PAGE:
Testing for the best horizontal COG location for a given track is fairly easy if you have a track timer. Build a lightweight car without added weight, but with three dowel rod pieces sticking up out of the car (one in front, one in back, and one in the middle). Using steel washers weight the car in the front, back, and middle and compare the results. Mix and match to find the best COG for the track.

I ran time trials with this type of test car on a 32 foot ramp-flat track and found that rear-weighted cars outperformed front-weighted cars by up to one car length. Other testing results posted on the internet show similar results.

VERTICAL COG - UP AND DOWN

Let’s now move on to the vertical position of the weight. Is it better to have a high center of gravity (HCG) or a low center of gravity (LCG)? A LCG car will tend to be more stable, but it would seem that a HCG would impart more speed to the car. But is this really true?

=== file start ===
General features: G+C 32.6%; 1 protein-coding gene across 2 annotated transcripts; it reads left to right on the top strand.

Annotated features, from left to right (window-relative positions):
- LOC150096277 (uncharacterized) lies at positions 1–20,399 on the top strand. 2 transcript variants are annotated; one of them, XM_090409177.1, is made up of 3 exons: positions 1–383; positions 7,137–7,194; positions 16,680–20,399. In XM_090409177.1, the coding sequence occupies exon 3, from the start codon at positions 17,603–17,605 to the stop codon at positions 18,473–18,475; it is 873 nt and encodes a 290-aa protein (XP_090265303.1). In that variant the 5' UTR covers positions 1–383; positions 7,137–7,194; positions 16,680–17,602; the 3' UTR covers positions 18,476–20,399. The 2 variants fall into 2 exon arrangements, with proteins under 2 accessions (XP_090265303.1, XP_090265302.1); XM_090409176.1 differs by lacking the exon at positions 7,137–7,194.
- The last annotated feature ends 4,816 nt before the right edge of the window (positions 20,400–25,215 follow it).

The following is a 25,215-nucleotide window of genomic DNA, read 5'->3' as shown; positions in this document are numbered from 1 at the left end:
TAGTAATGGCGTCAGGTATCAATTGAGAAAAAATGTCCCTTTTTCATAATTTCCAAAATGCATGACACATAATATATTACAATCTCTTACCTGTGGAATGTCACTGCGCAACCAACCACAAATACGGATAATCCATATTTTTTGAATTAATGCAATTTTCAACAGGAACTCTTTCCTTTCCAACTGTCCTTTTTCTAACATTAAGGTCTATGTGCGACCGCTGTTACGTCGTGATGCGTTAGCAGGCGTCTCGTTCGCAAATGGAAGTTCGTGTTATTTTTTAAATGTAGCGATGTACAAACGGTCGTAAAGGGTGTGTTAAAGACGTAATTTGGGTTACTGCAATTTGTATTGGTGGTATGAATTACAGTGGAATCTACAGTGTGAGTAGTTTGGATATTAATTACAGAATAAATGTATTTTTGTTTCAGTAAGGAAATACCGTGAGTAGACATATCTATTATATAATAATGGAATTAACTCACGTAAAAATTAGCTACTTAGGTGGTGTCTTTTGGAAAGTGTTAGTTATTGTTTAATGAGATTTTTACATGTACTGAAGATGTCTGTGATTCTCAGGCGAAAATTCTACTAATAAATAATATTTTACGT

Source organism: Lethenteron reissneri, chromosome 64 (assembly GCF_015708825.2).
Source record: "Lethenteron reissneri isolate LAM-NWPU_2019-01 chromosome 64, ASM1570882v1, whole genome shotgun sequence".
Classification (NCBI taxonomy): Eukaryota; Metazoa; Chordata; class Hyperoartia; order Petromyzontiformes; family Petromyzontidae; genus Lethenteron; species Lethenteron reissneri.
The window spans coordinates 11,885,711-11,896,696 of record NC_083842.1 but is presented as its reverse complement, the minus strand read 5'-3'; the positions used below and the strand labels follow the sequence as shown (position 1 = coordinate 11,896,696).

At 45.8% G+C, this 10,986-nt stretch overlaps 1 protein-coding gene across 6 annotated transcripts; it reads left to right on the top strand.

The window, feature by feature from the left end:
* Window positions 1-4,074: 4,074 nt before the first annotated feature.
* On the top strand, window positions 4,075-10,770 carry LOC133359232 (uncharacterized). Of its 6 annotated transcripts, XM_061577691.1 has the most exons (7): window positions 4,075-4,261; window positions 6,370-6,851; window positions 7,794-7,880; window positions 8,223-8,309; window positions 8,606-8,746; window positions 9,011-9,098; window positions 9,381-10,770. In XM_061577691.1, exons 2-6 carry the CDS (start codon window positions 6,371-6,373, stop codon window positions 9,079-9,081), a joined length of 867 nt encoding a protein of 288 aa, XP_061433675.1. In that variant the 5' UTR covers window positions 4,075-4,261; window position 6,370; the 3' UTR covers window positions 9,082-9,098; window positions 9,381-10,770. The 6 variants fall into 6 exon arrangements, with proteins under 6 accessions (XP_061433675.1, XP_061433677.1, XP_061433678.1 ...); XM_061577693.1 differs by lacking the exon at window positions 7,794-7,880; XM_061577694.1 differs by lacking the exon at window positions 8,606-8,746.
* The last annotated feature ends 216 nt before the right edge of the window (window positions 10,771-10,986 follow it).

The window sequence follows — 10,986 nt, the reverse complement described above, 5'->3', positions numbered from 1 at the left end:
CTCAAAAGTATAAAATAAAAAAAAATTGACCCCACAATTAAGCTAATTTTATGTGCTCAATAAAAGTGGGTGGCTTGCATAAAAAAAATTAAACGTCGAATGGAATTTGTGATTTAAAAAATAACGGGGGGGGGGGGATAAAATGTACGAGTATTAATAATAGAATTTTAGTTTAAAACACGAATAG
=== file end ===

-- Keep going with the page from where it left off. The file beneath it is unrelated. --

In fact, it isn't. Given two cars with the center of gravity at the same lengthwise location, but with one having the center of gravity low on the car, while the other has the center of gravity high on the car, the LCG car will fall a greater distance. Referring to Figure 4, note that because of the starting ramp angle, the fall distance for the HCG car is actually less than the fall distance of the LCG car. The actual difference is based on the slope angle. But on this hypothetical
track, the HCG car falls only 96.6% of LCG car's fall distance.


Figure 4 - Effect of Vertical Weight Position on Fall Distance